The Deacons for Defense and Justice
were an armed African American civil rights
organization in the U.S. Southern states
during the 1960s.
A group of African American men in Jonesboro, Louisiana
led by Earnest "Chilly Willy" Thomas and Frederick Douglas Kirkpatrick founded the group in November of 1964
to protect civil rights workers against the violence of the Ku Klux Klan
. Most of them were war veterans with combat experience from the Korean War
and World War II
. The Jonesboro chapter later organized a Deacons chapter in Bogalusa, Louisiana
led by Charles Sims, A.Z. Young and Robert Hicks. The Jonesboro chapter initiated a regional organizing campaign and eventually formed 21 chapters in Louisiana, Mississippi
, and Alabama
. The militant Deacons confrontation with the Klan in Bogalusa was instrumental in forcing the federal government to invervene on behalf of the black community and enforce the 1964 Civil Rights Act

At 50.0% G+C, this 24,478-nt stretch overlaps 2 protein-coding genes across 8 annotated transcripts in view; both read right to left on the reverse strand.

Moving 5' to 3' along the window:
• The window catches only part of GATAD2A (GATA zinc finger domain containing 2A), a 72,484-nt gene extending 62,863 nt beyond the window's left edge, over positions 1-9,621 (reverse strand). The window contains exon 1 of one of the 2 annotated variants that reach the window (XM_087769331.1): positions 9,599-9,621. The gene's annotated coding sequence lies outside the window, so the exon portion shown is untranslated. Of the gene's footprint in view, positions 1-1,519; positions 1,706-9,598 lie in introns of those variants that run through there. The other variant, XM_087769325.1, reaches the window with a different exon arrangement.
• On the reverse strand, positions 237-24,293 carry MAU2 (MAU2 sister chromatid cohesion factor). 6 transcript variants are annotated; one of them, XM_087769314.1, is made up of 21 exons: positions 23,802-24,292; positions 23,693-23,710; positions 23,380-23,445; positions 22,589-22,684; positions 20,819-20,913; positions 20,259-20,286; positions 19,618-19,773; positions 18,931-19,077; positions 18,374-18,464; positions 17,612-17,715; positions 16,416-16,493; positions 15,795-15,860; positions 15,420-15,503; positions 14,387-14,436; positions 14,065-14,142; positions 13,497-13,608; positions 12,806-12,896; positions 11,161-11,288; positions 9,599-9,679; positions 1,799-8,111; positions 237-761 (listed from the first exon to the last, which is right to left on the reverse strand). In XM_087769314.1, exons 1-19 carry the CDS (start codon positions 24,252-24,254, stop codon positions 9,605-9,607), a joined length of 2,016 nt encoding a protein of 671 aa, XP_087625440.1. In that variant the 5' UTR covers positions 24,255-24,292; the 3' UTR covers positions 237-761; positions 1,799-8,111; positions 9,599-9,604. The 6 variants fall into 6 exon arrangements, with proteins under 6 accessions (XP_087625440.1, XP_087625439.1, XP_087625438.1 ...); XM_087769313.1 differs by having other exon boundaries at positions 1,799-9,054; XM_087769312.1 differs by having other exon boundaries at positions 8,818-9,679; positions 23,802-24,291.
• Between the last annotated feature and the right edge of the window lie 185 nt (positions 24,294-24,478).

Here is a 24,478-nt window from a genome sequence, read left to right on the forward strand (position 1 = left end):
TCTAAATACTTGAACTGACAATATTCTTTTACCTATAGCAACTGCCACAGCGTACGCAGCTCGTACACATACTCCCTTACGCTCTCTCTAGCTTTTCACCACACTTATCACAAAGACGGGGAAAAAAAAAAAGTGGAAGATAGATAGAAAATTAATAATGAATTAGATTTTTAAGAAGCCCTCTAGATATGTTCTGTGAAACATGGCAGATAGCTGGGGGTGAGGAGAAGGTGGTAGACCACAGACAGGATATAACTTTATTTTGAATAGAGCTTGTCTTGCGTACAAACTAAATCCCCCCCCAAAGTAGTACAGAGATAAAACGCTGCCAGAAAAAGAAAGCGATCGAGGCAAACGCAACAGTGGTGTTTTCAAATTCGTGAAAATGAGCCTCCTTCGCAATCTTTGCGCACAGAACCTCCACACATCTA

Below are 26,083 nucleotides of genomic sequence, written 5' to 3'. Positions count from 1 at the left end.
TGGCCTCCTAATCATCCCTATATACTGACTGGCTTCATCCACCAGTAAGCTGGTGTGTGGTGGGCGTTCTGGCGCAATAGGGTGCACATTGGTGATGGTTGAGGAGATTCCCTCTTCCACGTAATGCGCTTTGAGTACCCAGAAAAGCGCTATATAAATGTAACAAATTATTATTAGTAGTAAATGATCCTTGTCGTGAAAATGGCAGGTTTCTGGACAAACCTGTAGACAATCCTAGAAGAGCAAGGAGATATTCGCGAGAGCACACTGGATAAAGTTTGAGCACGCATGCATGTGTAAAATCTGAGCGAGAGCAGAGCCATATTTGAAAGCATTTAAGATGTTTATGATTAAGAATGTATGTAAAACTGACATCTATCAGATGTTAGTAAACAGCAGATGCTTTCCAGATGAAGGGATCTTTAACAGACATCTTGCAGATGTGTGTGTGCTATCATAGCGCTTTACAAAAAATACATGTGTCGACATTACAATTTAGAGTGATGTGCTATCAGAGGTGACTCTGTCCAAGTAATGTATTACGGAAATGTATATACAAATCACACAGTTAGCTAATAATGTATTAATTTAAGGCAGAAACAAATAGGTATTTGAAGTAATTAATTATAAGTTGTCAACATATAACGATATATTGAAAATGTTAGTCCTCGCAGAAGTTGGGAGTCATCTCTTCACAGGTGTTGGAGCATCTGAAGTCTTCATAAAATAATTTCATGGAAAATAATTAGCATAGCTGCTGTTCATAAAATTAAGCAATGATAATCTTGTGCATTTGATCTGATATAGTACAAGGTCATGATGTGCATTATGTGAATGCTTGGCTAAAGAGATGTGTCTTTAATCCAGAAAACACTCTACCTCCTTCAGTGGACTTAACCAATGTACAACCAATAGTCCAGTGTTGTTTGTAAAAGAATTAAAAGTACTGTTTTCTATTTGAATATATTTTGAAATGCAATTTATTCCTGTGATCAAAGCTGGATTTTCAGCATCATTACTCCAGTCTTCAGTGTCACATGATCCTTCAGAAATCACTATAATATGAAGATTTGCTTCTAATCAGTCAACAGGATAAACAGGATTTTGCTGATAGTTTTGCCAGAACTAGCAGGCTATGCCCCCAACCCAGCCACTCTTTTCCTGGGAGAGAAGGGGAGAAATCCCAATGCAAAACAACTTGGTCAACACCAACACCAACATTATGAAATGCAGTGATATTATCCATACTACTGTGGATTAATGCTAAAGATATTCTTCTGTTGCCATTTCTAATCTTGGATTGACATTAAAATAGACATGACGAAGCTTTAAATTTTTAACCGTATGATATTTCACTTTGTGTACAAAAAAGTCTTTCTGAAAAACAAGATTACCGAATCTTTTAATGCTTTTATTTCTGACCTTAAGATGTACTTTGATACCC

and neutralize the Klan.
The tactics of the Deacons attracted the attention and concern of the Federal Bureau of Investigation, which commenced an investigation of the group. However, with the advent of the militant Black Power Movement, the involvement of the Deacons in the civil rights movement declined, with the presence of the Deacons all but vanishing by 1968.
The work of the Deacons is the subject of a 2003 Television movie, Deacons for Defense.
In some cases, the Deacons had a relationship with other civil rights groups that advocated and practiced non-violence
: the willingness of the Deacons to provide low-key armed guards facilitated the ability of groups such as the NAACP
to stay, at least formally, within their own parameters of non-violence.
Nonetheless, their willingness to respond to violence with violence, led to tension between the Deacons and the nonviolent civil rights workers whom they sought to protect.
Roy Innis has said of the Deacons that they "forced the Klan to re-evaluate their actions and often change their undergarments", according to Ken Blackwell.